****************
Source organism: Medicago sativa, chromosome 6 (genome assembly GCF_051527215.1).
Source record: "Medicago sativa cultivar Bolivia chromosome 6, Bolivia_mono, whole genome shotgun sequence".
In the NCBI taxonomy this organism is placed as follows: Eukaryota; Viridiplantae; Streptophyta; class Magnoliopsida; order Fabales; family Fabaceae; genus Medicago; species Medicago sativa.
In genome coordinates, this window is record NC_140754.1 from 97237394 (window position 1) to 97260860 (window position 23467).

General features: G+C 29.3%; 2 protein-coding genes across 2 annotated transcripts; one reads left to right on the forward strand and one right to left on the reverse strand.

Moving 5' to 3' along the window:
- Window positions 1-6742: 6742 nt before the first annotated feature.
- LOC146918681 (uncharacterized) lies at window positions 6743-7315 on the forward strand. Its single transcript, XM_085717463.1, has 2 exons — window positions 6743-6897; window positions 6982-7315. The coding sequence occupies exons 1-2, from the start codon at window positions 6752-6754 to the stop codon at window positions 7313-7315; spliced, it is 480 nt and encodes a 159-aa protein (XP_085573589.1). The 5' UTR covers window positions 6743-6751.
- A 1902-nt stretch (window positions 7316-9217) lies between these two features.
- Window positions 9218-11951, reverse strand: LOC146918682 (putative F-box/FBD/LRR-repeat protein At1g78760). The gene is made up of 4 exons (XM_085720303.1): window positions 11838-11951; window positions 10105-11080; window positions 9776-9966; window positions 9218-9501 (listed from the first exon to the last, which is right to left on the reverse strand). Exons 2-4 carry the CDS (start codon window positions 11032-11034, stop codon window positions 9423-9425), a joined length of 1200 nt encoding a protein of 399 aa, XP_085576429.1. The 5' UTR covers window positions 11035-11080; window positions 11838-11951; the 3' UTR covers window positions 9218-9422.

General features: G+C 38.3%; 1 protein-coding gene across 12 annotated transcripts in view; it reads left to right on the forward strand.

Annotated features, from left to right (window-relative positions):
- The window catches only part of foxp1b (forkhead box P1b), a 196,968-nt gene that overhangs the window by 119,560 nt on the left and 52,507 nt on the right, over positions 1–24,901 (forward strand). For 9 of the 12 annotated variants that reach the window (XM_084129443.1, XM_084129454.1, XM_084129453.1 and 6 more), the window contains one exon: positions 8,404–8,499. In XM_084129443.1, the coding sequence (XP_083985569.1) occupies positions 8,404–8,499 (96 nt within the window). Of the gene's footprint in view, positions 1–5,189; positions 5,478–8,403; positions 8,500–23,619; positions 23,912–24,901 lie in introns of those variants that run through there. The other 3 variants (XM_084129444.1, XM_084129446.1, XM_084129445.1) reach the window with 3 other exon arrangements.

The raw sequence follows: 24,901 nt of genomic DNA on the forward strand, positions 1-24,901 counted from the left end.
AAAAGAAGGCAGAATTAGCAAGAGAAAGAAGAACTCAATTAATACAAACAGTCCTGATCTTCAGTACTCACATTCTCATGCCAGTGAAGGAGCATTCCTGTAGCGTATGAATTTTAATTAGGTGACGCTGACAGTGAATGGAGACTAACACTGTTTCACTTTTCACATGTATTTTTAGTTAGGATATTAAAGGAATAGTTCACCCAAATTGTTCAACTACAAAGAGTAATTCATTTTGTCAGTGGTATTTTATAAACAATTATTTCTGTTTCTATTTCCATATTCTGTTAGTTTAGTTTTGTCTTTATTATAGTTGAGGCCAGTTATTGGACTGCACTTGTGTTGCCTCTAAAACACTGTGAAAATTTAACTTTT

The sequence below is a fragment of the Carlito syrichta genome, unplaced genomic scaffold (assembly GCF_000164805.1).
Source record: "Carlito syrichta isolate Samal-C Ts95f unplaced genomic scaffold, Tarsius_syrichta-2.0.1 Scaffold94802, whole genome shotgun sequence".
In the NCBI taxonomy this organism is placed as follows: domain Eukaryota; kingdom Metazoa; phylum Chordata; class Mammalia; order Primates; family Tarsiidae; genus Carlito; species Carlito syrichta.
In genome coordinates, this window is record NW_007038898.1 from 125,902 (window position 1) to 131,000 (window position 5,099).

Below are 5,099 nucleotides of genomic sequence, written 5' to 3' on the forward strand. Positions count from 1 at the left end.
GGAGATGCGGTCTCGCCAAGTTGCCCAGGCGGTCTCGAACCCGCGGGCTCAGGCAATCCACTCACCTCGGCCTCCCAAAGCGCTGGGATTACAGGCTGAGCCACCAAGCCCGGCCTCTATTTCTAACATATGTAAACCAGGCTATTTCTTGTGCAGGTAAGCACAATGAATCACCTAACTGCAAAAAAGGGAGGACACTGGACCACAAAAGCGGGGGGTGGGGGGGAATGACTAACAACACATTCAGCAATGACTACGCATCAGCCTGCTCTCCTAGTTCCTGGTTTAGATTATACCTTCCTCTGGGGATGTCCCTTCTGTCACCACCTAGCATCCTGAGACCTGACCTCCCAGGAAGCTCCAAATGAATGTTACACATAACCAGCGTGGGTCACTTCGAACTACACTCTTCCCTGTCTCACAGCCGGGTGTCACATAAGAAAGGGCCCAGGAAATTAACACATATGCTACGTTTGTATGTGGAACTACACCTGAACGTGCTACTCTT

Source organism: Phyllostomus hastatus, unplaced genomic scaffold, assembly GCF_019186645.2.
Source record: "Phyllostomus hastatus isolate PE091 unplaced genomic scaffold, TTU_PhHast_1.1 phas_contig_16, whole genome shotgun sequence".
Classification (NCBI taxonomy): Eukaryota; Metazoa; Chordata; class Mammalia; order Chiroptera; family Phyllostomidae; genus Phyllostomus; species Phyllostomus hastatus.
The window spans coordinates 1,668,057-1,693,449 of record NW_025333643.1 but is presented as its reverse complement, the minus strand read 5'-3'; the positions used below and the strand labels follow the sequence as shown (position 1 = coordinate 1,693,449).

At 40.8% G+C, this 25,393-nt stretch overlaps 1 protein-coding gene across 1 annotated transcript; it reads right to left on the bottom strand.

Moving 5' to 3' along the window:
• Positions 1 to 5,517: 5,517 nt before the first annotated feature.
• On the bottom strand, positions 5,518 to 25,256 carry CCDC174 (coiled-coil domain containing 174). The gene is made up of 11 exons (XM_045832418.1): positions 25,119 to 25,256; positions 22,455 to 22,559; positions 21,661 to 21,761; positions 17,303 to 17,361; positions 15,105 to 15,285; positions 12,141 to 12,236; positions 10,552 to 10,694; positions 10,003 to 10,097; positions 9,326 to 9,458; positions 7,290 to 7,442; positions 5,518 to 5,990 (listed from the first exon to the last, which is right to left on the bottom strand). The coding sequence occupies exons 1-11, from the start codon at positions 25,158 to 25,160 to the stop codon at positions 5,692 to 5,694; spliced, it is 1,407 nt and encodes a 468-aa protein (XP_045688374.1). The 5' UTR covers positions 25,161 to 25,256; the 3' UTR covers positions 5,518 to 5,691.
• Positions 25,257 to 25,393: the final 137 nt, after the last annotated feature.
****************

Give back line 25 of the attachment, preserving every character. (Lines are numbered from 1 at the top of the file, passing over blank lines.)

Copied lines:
The window spans coordinates 1,668,057-1,693,449 of record NW_025333643.1 but is presented as its reverse complement, the minus strand read 5'-3'; the positions used below and the strand labels follow the sequence as shown (position 1 = coordinate 1,693,449).